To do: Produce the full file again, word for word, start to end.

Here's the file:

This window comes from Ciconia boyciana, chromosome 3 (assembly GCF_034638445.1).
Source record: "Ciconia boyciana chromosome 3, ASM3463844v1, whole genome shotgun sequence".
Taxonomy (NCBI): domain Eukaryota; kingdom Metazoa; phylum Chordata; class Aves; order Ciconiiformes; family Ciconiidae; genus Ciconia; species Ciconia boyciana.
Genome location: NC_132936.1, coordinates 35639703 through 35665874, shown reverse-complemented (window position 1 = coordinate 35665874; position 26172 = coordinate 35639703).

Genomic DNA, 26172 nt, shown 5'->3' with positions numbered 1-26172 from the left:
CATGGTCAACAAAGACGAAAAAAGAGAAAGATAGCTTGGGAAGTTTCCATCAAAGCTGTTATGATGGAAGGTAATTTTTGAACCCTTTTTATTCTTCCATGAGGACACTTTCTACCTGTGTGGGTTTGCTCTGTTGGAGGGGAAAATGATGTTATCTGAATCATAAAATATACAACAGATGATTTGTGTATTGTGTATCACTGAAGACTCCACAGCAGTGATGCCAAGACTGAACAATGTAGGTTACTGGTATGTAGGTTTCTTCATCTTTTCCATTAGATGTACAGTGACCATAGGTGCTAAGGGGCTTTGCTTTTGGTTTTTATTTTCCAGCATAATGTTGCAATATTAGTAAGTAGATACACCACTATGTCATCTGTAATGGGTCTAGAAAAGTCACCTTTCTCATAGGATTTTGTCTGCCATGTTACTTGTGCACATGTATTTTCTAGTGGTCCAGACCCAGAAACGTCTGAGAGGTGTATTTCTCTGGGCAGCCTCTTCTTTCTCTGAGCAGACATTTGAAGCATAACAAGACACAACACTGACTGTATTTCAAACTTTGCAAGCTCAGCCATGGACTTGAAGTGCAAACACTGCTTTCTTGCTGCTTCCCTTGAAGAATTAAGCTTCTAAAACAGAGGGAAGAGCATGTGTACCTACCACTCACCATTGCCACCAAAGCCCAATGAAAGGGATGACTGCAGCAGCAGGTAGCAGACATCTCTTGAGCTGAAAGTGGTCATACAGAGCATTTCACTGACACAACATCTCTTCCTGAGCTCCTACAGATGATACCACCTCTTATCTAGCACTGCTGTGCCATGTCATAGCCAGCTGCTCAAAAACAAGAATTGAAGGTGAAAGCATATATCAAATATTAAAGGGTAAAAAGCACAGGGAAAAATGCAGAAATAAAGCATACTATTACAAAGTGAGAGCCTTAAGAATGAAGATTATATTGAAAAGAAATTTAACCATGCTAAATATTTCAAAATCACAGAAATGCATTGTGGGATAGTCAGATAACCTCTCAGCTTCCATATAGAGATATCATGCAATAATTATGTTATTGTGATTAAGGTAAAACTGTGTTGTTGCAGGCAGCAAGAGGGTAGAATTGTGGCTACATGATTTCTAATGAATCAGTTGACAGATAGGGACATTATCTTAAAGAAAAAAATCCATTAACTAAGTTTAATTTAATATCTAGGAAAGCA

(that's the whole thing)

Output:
This window comes from Ciconia boyciana, chromosome 3 (assembly GCF_034638445.1).
Source record: "Ciconia boyciana chromosome 3, ASM3463844v1, whole genome shotgun sequence".
Taxonomy (NCBI): domain Eukaryota; kingdom Metazoa; phylum Chordata; class Aves; order Ciconiiformes; family Ciconiidae; genus Ciconia; species Ciconia boyciana.
Genome location: NC_132936.1, coordinates 35639703 through 35665874, shown reverse-complemented (window position 1 = coordinate 35665874; position 26172 = coordinate 35639703).

Genomic DNA, 26172 nt, shown 5'->3' with positions numbered 1-26172 from the left:
CATGGTCAACAAAGACGAAAAAAGAGAAAGATAGCTTGGGAAGTTTCCATCAAAGCTGTTATGATGGAAGGTAATTTTTGAACCCTTTTTATTCTTCCATGAGGACACTTTCTACCTGTGTGGGTTTGCTCTGTTGGAGGGGAAAATGATGTTATCTGAATCATAAAATATACAACAGATGATTTGTGTATTGTGTATCACTGAAGACTCCACAGCAGTGATGCCAAGACTGAACAATGTAGGTTACTGGTATGTAGGTTTCTTCATCTTTTCCATTAGATGTACAGTGACCATAGGTGCTAAGGGGCTTTGCTTTTGGTTTTTATTTTCCAGCATAATGTTGCAATATTAGTAAGTAGATACACCACTATGTCATCTGTAATGGGTCTAGAAAAGTCACCTTTCTCATAGGATTTTGTCTGCCATGTTACTTGTGCACATGTATTTTCTAGTGGTCCAGACCCAGAAACGTCTGAGAGGTGTATTTCTCTGGGCAGCCTCTTCTTTCTCTGAGCAGACATTTGAAGCATAACAAGACACAACACTGACTGTATTTCAAACTTTGCAAGCTCAGCCATGGACTTGAAGTGCAAACACTGCTTTCTTGCTGCTTCCCTTGAAGAATTAAGCTTCTAAAACAGAGGGAAGAGCATGTGTACCTACCACTCACCATTGCCACCAAAGCCCAATGAAAGGGATGACTGCAGCAGCAGGTAGCAGACATCTCTTGAGCTGAAAGTGGTCATACAGAGCATTTCACTGACACAACATCTCTTCCTGAGCTCCTACAGATGATACCACCTCTTATCTAGCACTGCTGTGCCATGTCATAGCCAGCTGCTCAAAAACAAGAATTGAAGGTGAAAGCATATATCAAATATTAAAGGGTAAAAAGCACAGGGAAAAATGCAGAAATAAAGCATACTATTACAAAGTGAGAGCCTTAAGAATGAAGATTATATTGAAAAGAAATTTAACCATGCTAAATATTTCAAAATCACAGAAATGCATTGTGGGATAGTCAGATAACCTCTCAGCTTCCATATAGAGATATCATGCAATAATTATGTTATTGTGATTAAGGTAAAACTGTGTTGTTGCAGGCAGCAAGAGGGTAGAATTGTGGCTACATGATTTCTAATGAATCAGTTGACAGATAGGGACATTATCTTAAAGAAAAAAATCCATTAACTAAGTTTAATTTAATATCTAGGAAAGCA